I’m a big treehugger, but sorry, this entry isn’t about helping the environment. It’s about e-commerce success and reducing shopping cart abandonment. What does that have to do with “going green”? Well, it’s about the use of the color green, and also the color red … to give consumers and indication of whether or not they can trust a particular e-commerce web site.
I saw a presentation from Verisign at Online Market World on a new service they’re offering called Extended Validation. The thing that inspired me about it is that their new service is highly intuitive for consumers because it’s so incredibly simple–the basic crux of it is:
- If a site is safe to shop on, the address bar turns green.
- If it’s not, it turns red.
The green bar appears as soon as the consumer enters an SSL-secured page, which is typically when the consumer goes to check out–just when they need that extra layer of assurance that everything is okay.
There’s a lot going on behind the scenes, of course, but for the consumer, it’s just that simple. These colors inspire strong emotions in people that signal whether it’s okay to proceed or not.
There’s an additional layer of information, too, for those of us who want to know is this site who they appear to be and who says it’s safe and why, the right side of the bar rotates between the business name and the certificate authority who issued the SSL certificate. Consumers can click on the “Identified by Verisign” to see additional information about how secure the site is and who says so (the certificate authority).
There’s a bit of marketing in there from Verisign, of course. They’ve worked with the browser vendors to work on this solution, and if you want your web site to show as “green“, you have to sign up for Verisign’s Extended Validation service. (I don’t know of any other certificate authorities who offer this service–yet.) But it appears that it may be well worth the additional cost.
Here are some numbers to back it up:
- 84% of online shoppers believe that online businesses do not do enough to protect them.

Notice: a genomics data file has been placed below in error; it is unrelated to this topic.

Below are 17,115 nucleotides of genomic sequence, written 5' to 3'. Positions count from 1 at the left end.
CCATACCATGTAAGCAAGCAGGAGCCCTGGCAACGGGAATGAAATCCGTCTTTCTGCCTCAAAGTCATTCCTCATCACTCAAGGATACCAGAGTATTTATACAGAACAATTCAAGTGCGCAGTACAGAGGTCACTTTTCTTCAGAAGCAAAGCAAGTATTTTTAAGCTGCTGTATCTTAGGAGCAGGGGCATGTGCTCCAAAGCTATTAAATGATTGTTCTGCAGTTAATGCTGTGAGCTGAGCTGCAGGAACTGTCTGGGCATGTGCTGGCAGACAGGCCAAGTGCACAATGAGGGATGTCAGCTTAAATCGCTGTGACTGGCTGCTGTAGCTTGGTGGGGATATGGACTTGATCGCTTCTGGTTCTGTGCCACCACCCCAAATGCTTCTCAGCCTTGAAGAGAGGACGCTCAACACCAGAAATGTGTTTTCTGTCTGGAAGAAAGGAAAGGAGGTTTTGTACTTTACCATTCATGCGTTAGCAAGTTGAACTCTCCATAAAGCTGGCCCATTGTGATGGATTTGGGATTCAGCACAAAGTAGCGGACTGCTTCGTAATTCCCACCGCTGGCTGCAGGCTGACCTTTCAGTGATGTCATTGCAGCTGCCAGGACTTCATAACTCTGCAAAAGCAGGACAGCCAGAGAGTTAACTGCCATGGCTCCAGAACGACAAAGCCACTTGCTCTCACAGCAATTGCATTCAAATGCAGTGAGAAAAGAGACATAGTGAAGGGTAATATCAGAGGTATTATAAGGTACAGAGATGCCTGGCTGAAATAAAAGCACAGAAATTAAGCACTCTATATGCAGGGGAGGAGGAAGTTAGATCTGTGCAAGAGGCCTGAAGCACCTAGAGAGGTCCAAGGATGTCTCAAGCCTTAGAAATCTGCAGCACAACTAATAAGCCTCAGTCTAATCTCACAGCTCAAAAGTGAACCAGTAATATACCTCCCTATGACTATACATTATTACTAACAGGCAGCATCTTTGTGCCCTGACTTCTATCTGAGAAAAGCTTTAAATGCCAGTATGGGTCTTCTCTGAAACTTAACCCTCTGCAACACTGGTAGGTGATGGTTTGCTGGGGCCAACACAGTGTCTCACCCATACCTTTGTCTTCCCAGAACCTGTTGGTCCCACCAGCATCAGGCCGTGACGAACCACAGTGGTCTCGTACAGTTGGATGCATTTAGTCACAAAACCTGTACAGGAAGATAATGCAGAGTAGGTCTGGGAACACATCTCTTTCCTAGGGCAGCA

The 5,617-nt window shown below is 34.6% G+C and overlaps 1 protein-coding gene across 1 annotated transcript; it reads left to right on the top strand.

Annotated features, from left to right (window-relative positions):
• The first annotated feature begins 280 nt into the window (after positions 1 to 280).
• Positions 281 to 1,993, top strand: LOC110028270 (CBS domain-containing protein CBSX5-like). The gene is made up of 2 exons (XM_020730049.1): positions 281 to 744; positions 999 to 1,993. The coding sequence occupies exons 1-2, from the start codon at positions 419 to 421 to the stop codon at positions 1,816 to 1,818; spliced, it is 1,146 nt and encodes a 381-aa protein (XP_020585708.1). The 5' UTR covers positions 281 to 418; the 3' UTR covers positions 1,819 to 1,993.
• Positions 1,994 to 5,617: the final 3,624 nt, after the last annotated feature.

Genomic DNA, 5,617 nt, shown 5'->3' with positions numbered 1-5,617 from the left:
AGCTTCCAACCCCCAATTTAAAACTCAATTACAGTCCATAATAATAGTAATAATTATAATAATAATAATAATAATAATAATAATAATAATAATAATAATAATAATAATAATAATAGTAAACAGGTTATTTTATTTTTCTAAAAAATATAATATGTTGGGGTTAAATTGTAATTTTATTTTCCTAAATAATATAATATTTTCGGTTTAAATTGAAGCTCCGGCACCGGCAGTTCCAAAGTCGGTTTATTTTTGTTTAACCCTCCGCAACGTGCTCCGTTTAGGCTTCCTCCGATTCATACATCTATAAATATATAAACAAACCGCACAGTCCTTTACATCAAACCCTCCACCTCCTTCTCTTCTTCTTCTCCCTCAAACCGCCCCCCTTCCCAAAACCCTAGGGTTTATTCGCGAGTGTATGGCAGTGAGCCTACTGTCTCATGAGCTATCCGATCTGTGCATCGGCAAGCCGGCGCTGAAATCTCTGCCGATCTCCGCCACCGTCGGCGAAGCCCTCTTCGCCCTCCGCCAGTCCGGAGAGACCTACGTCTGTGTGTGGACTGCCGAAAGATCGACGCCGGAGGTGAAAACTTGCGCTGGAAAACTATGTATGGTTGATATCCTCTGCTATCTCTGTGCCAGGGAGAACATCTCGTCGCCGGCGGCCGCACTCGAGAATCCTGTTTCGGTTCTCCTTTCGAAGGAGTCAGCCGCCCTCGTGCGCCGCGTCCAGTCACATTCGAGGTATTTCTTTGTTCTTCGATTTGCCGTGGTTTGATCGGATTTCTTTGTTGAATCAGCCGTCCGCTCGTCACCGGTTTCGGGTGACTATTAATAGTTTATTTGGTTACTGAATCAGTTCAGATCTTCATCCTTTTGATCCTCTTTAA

- 65% of online shoppers abandoned a purchase for security concerns.
- 24% of shoppers do not purchase online at all due to security concerns.
(Sources: Forrester Research, 2005, TNS Research, 2006)
Tec-Ed consumer research did a study in January 2007 to test whether the “green bar theory” really works and here’s what they found:
- 100% of participants notice whether or not a site shows the green EV bar
- 93% of participants prefer to shop on sites that show the green bar
- 97% are likely to share their credit card information on sites with the green EV bar, as opposed
to only 63% with non-EV sites
- 77% of participants report that they would hesitate to shop at a site that previously showed the
green EV bar and no longer does so
So it looks to me like the green bar theory does work, and several of the big players in the e-commerce industry have jumped on-board: e-Bay, PayPal, Overstock.com, to list a few.
Now, keep in mind the green bar is only going to work in some of the newer browsers, so not all consumers are even going to see the green bar. If you’re wanting to test how well it works on your site, that makes it really easy because you can segment your population by browser type and compare the conversion rates and the bounce rates on your shopping cart page(s).
All in all, I have to applaud Verisign for their usable solution to online security.